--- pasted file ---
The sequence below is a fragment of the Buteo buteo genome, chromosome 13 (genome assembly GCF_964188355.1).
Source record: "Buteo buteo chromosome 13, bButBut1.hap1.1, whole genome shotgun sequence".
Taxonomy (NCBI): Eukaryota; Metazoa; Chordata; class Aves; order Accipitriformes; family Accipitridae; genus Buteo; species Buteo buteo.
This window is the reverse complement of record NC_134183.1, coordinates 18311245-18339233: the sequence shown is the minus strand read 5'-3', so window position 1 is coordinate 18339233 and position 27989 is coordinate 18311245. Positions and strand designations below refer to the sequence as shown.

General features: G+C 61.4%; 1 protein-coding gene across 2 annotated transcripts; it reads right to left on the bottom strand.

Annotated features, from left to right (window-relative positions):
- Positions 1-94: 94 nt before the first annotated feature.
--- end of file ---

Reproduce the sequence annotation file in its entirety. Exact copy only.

The sequence below is a fragment of the Buteo buteo genome, chromosome 13 (genome assembly GCF_964188355.1).
Source record: "Buteo buteo chromosome 13, bButBut1.hap1.1, whole genome shotgun sequence".
Taxonomy (NCBI): Eukaryota; Metazoa; Chordata; class Aves; order Accipitriformes; family Accipitridae; genus Buteo; species Buteo buteo.
This window is the reverse complement of record NC_134183.1, coordinates 18311245-18339233: the sequence shown is the minus strand read 5'-3', so window position 1 is coordinate 18339233 and position 27989 is coordinate 18311245. Positions and strand designations below refer to the sequence as shown.

General features: G+C 61.4%; 1 protein-coding gene across 2 annotated transcripts; it reads right to left on the bottom strand.

Annotated features, from left to right (window-relative positions):
- Positions 1-94: 94 nt before the first annotated feature.